|Publication number||US5555433 A|
|Application number||US 08/259,403|
|Publication date||Sep 10, 1996|
|Filing date||Jun 13, 1994|
|Priority date||Jun 13, 1994|
|Also published as||EP0687981A1|
|Publication number||08259403, 259403, US 5555433 A, US 5555433A, US-A-5555433, US5555433 A, US5555433A|
|Inventors||Uoc H. Nguyen, Sam Su, Li-Fung Cheung, George Apostol|
|Original Assignee||Xerox Corporation|
|Export Citation||BiBTeX, EndNote, RefMan|
|Patent Citations (3), Referenced by (3), Classifications (6), Legal Events (6)|
|External Links: USPTO, USPTO Assignment, Espacenet|
An improved interface dircuit for allowing data to be transmitted between two data busses wherein the interface contains a FIFO buffer per channel for transmitting the data in either direction, and wherein the source and destination of the data can be switched in real time to provide additional flexibility in transmitting data.
In normal computer systems which process data in the form of numbers or character coded text, the data rate is usually modest, perhaps eight bits for a character and four bits for a numerical digit, resulting in thousands of bits per page. In this case the system is normally able to process the data in the software. However, in systems that process images, the data rates are very high, easily reaching up into the millions of bits per page, and to allow the computer to keep up with the printer speed, "accelerator" cards are frequently used. These are specially designed hardware circuits which accomplish specific image handling functions such as compression, decompression and image rotation.
Normally, these accelerator cards are extra circuit boards which may be plugged into the CPU backplane and transmit data over the existing data bus. However, in high speed systems the amount of data transmitted between accelerator cards overloads the data bus. One solution is to provide a separate data bus for the accelerator cards, herein called a local, or "L" bus, in addition to the system , or "S" bus. Then, between these two busses there must be an interface circuit.
It frequently happens that after data is decompressed or rotated, it will be sent to a printer. Similarly, data received from a scanner may be compressed. Therefore, from a system optimization viewpoint, it is appropriate that I/O devices such as the scanner and printer also be connected to the L bus.
On the other hand, the disk have very limited speed compared to the printer, and images may have to be transmitted to, and accumulated in, the main memory before printing of the entire page is possible. This necessitates the frequent transmission of large amounts of image data across the interface circuit between the L bus and the S bus.
A problem with interface circuits is that, after they are designed, new uses may be thought of that the interface was not designed for. As an example, let us assume that the anticipated data flow would be from input scanner to compressor to disk for storage of the image until it is needed; then disk to main memory for temporary storage; and finally, transmission from main memory to decompressor to printer. Later in the development cycle, or even when the customer is using the product, it is discovered that it would be useful to store fully assembled page bit maps on disk for later use. This would require a transfer from main memory directly to disk. However, the original design did not plan for a transfer from the main memory to the disk. In this case, the board would have to be redesigned to enable it to add the new data path. It would be advantageous if the connections were under software control so that new data paths could be implemented by software request.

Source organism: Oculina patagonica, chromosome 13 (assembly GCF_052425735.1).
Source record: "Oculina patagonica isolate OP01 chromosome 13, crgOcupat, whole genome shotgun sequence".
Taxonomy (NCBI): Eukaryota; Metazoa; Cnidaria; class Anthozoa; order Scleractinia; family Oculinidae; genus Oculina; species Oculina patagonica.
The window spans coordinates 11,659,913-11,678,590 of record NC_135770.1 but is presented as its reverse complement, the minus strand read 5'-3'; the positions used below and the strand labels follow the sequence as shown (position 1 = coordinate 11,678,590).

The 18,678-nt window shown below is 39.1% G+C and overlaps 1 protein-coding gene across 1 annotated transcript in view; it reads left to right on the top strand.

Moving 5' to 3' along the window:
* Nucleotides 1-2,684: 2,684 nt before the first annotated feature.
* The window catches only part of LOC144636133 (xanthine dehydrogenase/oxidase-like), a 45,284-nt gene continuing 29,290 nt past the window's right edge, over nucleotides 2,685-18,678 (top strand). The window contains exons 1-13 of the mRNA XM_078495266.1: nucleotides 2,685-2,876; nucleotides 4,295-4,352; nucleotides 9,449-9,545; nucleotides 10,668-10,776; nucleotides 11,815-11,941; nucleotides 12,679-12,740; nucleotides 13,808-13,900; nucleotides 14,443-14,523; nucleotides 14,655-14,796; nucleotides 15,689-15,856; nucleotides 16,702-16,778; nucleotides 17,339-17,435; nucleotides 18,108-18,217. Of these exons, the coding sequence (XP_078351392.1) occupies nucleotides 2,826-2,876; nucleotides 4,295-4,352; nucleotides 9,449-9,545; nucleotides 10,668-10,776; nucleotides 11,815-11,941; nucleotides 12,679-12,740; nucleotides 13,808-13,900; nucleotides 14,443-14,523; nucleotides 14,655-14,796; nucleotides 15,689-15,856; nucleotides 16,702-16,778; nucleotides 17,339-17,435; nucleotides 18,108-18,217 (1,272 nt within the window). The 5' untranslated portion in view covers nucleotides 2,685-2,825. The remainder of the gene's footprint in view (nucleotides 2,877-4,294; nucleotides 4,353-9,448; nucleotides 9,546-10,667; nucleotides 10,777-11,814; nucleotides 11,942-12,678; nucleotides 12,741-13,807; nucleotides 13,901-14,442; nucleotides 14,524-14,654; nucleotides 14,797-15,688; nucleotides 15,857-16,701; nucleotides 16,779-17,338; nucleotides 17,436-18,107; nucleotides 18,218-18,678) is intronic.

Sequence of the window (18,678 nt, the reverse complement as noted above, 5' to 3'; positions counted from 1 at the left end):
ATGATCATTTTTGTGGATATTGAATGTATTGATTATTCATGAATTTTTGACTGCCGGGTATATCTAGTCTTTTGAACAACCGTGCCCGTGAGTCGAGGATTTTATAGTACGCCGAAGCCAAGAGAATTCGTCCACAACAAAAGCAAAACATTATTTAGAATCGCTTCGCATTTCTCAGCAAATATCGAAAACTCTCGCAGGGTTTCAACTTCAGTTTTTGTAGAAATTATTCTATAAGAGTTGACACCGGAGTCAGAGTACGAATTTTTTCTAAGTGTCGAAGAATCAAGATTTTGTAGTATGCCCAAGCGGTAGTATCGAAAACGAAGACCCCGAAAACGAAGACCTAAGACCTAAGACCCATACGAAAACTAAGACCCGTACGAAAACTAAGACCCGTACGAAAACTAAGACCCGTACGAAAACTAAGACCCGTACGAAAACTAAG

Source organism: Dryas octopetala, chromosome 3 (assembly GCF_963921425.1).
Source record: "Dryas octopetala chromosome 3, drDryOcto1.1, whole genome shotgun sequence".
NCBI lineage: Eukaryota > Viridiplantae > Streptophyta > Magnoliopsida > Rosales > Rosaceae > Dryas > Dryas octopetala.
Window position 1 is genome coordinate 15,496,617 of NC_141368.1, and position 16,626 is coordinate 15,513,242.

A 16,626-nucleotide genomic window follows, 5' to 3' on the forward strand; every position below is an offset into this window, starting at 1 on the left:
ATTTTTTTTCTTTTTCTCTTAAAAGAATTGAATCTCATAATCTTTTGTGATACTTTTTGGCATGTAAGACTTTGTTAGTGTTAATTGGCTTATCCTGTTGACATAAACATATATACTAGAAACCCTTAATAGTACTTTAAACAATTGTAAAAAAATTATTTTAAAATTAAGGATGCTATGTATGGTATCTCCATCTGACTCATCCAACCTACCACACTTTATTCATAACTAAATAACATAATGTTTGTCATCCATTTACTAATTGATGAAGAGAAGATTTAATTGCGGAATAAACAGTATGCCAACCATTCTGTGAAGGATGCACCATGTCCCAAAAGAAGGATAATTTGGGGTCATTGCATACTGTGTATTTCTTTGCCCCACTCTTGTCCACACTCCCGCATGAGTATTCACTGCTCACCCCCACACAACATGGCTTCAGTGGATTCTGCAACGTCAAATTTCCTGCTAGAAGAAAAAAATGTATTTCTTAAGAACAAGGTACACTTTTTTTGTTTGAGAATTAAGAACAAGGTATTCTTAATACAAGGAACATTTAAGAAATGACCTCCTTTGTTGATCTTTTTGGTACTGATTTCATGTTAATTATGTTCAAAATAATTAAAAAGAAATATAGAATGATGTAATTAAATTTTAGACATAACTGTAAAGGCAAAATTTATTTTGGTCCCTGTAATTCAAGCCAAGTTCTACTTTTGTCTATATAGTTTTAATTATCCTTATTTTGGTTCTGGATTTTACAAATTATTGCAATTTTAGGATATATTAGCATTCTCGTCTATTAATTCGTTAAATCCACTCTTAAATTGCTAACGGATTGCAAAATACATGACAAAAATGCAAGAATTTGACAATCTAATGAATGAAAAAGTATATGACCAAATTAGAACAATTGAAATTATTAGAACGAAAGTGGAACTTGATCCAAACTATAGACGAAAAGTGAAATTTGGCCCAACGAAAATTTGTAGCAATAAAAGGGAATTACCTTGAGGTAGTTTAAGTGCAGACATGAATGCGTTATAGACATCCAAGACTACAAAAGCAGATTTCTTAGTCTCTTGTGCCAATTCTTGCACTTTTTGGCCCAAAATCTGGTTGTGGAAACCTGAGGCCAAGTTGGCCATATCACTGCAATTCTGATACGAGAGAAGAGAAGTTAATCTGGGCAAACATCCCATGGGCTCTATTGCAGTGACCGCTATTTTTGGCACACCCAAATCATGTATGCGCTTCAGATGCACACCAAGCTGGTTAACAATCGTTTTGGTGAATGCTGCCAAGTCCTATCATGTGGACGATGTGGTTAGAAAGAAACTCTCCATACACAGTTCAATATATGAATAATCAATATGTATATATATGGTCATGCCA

This invention accomplishes this objective by making all interconnections controllable by Data Request (DReq) commands which control a number of multiplexers, and by generating these commands in the software. Then, by simply generating new DReq's, new data paths are implemented.
FIG. 1 is an overall block diagram of the system.
FIG. 2 shows the programmability of the D Request lines.
FIG. 3 is a block diagram of the interface buffers.
FIG. 4 is an alternative embodiment of the logic connecting the devices and the arbitrator.
FIG. 1 shows the CPU 10 and the system memory 11 connected by a System S Bus 18. For high speed image handling there is provided any number of accelerator cards such as a compressor/decompressor card 16 and an image rotator 20. These are connected by the local L Bus 19. Since data from the system scanner 15 is normally compressed before storage, and the data to the printer must be decompressed before printing, the scanner interface card 15 and the printer driver 13 are also connected to this L Bus 19. Other examples of cards that may be attached to the L Bus are a disk driver 14 and an image scaler 17.
Finally, the L Bus 19 and the S Bus 18 are connected by the interface 12 which is essentially eight channels, each having two FIFO buffers, one for each direction (S to L and L to S), with one exception. Since it frequently happens that the transmission of data is between cards on the L Bus, the L to S buffer is configured so that the transmission can be from the L Bus back to the L Bus. This is illustrated conceptually by switch 9 , although any other equivalent software or hardware alternative could be used. In other words, for example, the decompressor 16 output is not sent directly to the printer 13 but is instead sent through the interface buffer 12.